It’s a little difficult to know where to start when discussing a compilation of the likes of The Beautiful Season Has Past. In the past eight years or so, musician Jon Attwood has been one of the most prolific artists around, releasing five full-lengths, twelve mini-albums or EPs, eight singles, five live albums, and a slew of remixes, singles, and compilation tracks. The Beautiful Season Has Past largely collects a huge body of his out-of-print and rare work, with almost all of the forty tracks on this set being very, very difficult to find elsewhere.
The three CDs and forty tracks span well over three and a half hours in length, and cover just about every corner of the ambient, dream, and post rock spectrum. Although I wasn’t a huge fan of Attwoods last album Melt Inside (where he teamed up with a vocalist for the first time, with rather bland results), this sprawling CD set contains some of his best work to date, and enough heady music to fill an entire evening of stargazing, couch-surfing, or walking foggy streets. One of the many highlights of the set are the first six tracks of the second disc, which contain the long out-of-print Icanhearthemusicallaroundme mini-album that has since been deleted. With only some minimal drum machine programming and loads of overlapping processed guitar, he creates over a half-hour of gauzy wonderland, with tracks like the ringing “Cale” and deep and dark “Light Dome II” (which sounds like it could have been plucked off an early-90s 4AD album) leading the way.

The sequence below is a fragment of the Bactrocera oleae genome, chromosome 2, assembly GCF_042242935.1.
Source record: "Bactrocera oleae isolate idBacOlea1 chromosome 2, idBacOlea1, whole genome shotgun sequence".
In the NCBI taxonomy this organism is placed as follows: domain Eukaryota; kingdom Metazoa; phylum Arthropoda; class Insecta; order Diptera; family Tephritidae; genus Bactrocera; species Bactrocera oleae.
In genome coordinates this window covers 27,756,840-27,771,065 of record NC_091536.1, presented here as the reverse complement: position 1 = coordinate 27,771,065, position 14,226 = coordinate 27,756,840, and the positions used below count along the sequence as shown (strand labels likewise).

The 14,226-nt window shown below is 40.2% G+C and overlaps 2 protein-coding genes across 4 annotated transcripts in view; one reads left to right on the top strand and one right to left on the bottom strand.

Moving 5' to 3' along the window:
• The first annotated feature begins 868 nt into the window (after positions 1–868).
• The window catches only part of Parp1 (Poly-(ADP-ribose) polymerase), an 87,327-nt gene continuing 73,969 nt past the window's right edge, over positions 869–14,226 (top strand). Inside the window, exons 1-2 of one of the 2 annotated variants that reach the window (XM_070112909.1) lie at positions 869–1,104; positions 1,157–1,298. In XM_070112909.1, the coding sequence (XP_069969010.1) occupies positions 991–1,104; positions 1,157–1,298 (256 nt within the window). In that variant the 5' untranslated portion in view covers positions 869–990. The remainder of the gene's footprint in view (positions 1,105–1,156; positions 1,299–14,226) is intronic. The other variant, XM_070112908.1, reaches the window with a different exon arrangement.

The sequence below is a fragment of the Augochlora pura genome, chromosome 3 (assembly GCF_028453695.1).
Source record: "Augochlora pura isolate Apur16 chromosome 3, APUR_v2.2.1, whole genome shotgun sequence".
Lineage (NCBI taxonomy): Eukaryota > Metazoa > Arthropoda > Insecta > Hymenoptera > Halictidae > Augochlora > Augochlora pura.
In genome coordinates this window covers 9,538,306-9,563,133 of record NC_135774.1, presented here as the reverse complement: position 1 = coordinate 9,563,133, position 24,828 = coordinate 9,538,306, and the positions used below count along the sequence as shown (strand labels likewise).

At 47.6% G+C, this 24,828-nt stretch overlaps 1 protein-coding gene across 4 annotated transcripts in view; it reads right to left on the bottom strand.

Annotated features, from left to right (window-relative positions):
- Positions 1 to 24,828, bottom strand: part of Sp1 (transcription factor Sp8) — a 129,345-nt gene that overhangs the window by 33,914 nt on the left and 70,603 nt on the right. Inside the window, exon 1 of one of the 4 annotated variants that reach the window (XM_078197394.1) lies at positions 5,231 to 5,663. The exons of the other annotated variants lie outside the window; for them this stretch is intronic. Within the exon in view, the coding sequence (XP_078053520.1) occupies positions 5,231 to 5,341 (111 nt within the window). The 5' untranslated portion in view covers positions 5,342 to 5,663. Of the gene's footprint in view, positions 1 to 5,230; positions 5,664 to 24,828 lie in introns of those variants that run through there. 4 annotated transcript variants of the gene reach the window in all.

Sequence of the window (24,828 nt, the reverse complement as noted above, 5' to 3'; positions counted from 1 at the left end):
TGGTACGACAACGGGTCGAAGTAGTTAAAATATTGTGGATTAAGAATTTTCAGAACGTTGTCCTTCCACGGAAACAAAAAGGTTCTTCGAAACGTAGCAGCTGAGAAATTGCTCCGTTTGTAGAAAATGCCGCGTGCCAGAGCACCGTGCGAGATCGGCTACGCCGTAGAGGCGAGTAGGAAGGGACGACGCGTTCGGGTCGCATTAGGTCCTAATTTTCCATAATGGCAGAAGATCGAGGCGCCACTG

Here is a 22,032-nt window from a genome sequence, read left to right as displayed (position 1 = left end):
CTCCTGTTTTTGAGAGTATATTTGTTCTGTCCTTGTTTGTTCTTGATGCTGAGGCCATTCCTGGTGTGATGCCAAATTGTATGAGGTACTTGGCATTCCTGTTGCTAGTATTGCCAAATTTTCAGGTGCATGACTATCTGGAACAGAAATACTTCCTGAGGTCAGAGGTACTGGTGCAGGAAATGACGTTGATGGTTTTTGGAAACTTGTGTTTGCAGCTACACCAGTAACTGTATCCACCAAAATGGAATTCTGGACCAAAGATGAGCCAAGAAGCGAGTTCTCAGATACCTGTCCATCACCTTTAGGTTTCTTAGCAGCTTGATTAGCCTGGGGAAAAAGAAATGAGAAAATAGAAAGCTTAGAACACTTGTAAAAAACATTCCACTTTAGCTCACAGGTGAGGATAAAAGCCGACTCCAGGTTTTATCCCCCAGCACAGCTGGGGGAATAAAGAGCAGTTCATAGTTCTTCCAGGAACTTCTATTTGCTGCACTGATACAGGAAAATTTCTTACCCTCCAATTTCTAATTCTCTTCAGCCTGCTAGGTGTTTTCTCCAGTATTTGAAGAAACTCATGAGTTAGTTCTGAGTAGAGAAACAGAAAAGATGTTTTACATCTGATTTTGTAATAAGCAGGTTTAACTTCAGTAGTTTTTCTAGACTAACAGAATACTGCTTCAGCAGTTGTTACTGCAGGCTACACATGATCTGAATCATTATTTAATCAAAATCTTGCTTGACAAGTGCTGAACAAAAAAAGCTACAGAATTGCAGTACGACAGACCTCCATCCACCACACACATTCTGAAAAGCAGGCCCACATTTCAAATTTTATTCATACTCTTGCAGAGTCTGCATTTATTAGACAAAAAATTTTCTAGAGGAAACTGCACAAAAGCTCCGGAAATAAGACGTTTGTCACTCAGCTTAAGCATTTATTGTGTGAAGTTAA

On the slightly more aggressive side of things, “The Room” is a lo-fi burst of shimmering guitar haze that was originally a split release with 2 By Bukowski, and it shows that Attwood can crank up the volume if need be and still keep things interesting. “Perception Received” carves out unique ground between his louder side and more delicate guitar work, blasting a white-hot arc of noise across a fragile plucked melody that brings out the best in both elements.
The set includes detailed liner notes that give a background and cover art to each track, which is rather interesting, especially considering one previously-unreleased track, the great “La Cave” had even been forgotten about by Attwood until it was brought to his attention by the compiler of the compilation. Because the compilation covers all the years that Attwood has been releasing music, the album is not only a must-have for fans of Yellow6, but is also just as good of a place as any (especially given the bargain price of the set) to dive into his musical world. Not only a testimony to his large and consistent output, the release is also a great document of a truly independent artist at work outside the sphere of large or even medium label support. This is really lovely stuff.